Submitted by thisbe on February 25, 2014

Pronouncing “str” like “shtr” as in “shtrong” “shtrange”

Can you please comment on a trend that I have noticed recently. More and more people seem to be pronouncing words that contain the letters “str” as if they were written “shtr”. Strong sounds like shtrong, strange sounds like shtrange, and so on. I have noticed even my favorite NPR journalists mispronouncing these words. I first noticed this pronunciation in one of Michelle Obama’s early speeches. I’d appreciate any insight that you might have.

Comments

Sort by

Perhaps they're Sean Connery fans.

6 votes Vote!  •  Permalink  •  Report Abuse

I have found this:

Only the media could pick up and run with a complete misuse of pronunciation rules and thrust them into common usage. Even the army is doing this, with an obviously white announcer deliberately doing the 'shtrong' pronunciation in its recruitment ads targeted to black people.

Source: http://forums.bicycling.com/topic/5463560712382...

1 vote Vote!  •  Permalink  •  Report Abuse

1 vote Vote!  •  Permalink  •  Report Abuse

@Jasper - A bit off topic, but I couldn't help noticing that the commenter at your first link refers to 'the effete pronunciation of "literally" as "litrally".' -which makes me effete, apparently. At Oxford Online I seem to have a choice - /ˈlɪt(ə)rəli/. Funnily enough, Oxford Advanced Learner's shows /ˈlɪtərəli/, but in their recording that e is barely audible. But I notice that there's a difference between the British recording and the American pronunciation where the e is much more distinctive. So for 'effete' read British, no doubt.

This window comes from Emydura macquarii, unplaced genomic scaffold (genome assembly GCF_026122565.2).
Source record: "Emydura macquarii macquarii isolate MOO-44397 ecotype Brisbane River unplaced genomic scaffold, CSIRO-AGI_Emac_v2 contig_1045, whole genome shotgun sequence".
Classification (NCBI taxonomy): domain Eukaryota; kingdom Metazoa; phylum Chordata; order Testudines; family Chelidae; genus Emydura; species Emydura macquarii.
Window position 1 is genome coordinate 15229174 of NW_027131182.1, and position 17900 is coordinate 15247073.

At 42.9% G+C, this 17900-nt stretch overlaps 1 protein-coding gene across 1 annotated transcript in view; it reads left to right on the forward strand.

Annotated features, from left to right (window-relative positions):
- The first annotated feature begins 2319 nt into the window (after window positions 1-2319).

1 vote Vote!  •  Permalink  •  Report Abuse

@Warsaw Will,

I found something that pointed in the direction of its origin. I'm not agreeing with his literally/litrally distinction. The origin isn't definitive, but there's a possibility of it starting in Ebonics.

0 vote Vote!  •  Permalink  •  Report Abuse

Forgot to post this: That is why I posted the links. Origins.

0 vote Vote!  •  Permalink  •  Report Abuse

I hadn't noticed it. I'm still shaking my head at the announcers on the weather channel saying "temp-a-chur.'

0 vote Vote!  •  Permalink  •  Report Abuse

@Jasper - It's OK, I wasn't suggesting you were responsible for his views. The 'shtr' thing is way outside my experience (I don't think I've heard it on British radio, apart from Sir Sean), although you might well be right about its source. Which is why I noticed the 'literally' remark, and found it interesting. But nothing, I admit, to do with the matter in hand.

Actually Mona's example of "temp-a-chur" is also quite interesting, as most of us don't pronounce all the syllables of that either - /tɛmp(ə)rətʃə/ (Oxford Online) - i.e. "tempr-a-cher" (and that goes for both BrE and AmE).

1 vote Vote!  •  Permalink  •  Report Abuse

Those remind me of German. On National Rail in Britain, I used to hear that in 'Liverpool Street'. Then I thought it sounding more like 'LeberPool Straße'. Even 'the next' sounded like 'die nächste'.

2 votes Vote!  •  Permalink  •  Report Abuse

If you'll note: This alternate pronunciation is found among people of all levels of education and background. "Black" does not equal "Uneducated", by the way and "Ebonics" is not universally accepted among African-American scholars, although the concept of language evolving in conjunction with culture is. Keep race out of it, please. It is quite possible, as it is with many words and pronunciations that originate in Old English - a relative of German, by the way - that this may also be a holdover that has not fallen by the wayside. Like "offen" vs. "often" for the pronunciation of "o-f-t-e-n". Just my two-cents.

0 vote Vote!  •  Permalink  •  Report Abuse

@Mrs. Davenport

So, you're saying that African-Americans don't have their own dialect? I never said Black=uneducated, you interpolated that (although the poster may hold that position). I googled shtrong and shtrange, and that's what came up. I followed the evidence. Now if you can provide something that refutes that, then do that instead of speculating of where it came from.

2 votes Vote!  •  Permalink  •  Report Abuse